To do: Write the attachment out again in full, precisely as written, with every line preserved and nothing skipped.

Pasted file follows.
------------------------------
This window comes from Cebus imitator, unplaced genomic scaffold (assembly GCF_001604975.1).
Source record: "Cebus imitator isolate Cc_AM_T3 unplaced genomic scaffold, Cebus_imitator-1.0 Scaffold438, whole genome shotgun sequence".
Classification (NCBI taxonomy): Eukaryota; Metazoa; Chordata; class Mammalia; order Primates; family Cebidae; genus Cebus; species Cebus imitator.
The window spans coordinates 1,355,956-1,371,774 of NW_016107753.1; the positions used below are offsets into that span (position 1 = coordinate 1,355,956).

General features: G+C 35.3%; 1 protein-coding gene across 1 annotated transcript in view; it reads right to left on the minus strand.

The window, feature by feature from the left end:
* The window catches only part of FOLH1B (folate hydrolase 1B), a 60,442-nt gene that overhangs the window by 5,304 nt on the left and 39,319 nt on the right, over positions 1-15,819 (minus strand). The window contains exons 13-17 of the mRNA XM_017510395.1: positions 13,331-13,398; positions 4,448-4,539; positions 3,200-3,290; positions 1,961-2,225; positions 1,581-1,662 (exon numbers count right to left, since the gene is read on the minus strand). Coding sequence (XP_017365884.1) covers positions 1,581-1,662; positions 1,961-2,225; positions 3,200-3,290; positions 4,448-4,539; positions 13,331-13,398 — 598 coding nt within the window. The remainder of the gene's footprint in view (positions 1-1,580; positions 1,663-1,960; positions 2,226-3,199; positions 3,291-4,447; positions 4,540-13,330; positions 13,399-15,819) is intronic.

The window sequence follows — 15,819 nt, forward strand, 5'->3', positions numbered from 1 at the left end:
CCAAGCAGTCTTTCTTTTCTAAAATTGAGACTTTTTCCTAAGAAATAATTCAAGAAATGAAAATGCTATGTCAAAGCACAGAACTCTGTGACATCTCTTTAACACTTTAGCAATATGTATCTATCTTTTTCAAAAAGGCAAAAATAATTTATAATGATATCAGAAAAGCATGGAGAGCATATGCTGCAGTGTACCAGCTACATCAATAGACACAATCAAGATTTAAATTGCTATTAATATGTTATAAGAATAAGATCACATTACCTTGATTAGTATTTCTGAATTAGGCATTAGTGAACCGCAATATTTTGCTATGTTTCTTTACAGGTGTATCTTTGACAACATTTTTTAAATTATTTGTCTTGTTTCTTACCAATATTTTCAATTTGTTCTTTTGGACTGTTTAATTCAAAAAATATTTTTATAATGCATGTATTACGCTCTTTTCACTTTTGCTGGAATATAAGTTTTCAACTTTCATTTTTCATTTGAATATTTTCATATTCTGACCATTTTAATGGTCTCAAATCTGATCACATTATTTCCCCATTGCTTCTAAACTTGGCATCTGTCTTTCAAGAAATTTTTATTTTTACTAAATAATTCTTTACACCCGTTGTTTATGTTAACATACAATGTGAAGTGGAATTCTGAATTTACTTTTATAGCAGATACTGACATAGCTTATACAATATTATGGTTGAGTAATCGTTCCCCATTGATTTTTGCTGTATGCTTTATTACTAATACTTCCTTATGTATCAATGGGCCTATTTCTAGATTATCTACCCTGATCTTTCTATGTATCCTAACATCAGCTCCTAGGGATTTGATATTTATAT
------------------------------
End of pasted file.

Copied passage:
This window comes from Cebus imitator, unplaced genomic scaffold (assembly GCF_001604975.1).
Source record: "Cebus imitator isolate Cc_AM_T3 unplaced genomic scaffold, Cebus_imitator-1.0 Scaffold438, whole genome shotgun sequence".
Classification (NCBI taxonomy): Eukaryota; Metazoa; Chordata; class Mammalia; order Primates; family Cebidae; genus Cebus; species Cebus imitator.
The window spans coordinates 1,355,956-1,371,774 of NW_016107753.1; the positions used below are offsets into that span (position 1 = coordinate 1,355,956).

General features: G+C 35.3%; 1 protein-coding gene across 1 annotated transcript in view; it reads right to left on the minus strand.

The window, feature by feature from the left end:
* The window catches only part of FOLH1B (folate hydrolase 1B), a 60,442-nt gene that overhangs the window by 5,304 nt on the left and 39,319 nt on the right, over positions 1-15,819 (minus strand). The window contains exons 13-17 of the mRNA XM_017510395.1: positions 13,331-13,398; positions 4,448-4,539; positions 3,200-3,290; positions 1,961-2,225; positions 1,581-1,662 (exon numbers count right to left, since the gene is read on the minus strand). Coding sequence (XP_017365884.1) covers positions 1,581-1,662; positions 1,961-2,225; positions 3,200-3,290; positions 4,448-4,539; positions 13,331-13,398 — 598 coding nt within the window. The remainder of the gene's footprint in view (positions 1-1,580; positions 1,663-1,960; positions 2,226-3,199; positions 3,291-4,447; positions 4,540-13,330; positions 13,399-15,819) is intronic.

The window sequence follows — 15,819 nt, forward strand, 5'->3', positions numbered from 1 at the left end:
CCAAGCAGTCTTTCTTTTCTAAAATTGAGACTTTTTCCTAAGAAATAATTCAAGAAATGAAAATGCTATGTCAAAGCACAGAACTCTGTGACATCTCTTTAACACTTTAGCAATATGTATCTATCTTTTTCAAAAAGGCAAAAATAATTTATAATGATATCAGAAAAGCATGGAGAGCATATGCTGCAGTGTACCAGCTACATCAATAGACACAATCAAGATTTAAATTGCTATTAATATGTTATAAGAATAAGATCACATTACCTTGATTAGTATTTCTGAATTAGGCATTAGTGAACCGCAATATTTTGCTATGTTTCTTTACAGGTGTATCTTTGACAACATTTTTTAAATTATTTGTCTTGTTTCTTACCAATATTTTCAATTTGTTCTTTTGGACTGTTTAATTCAAAAAATATTTTTATAATGCATGTATTACGCTCTTTTCACTTTTGCTGGAATATAAGTTTTCAACTTTCATTTTTCATTTGAATATTTTCATATTCTGACCATTTTAATGGTCTCAAATCTGATCACATTATTTCCCCATTGCTTCTAAACTTGGCATCTGTCTTTCAAGAAATTTTTATTTTTACTAAATAATTCTTTACACCCGTTGTTTATGTTAACATACAATGTGAAGTGGAATTCTGAATTTACTTTTATAGCAGATACTGACATAGCTTATACAATATTATGGTTGAGTAATCGTTCCCCATTGATTTTTGCTGTATGCTTTATTACTAATACTTCCTTATGTATCAATGGGCCTATTTCTAGATTATCTACCCTGATCTTTCTATGTATCCTAACATCAGCTCCTAGGGATTTGATATTTATAT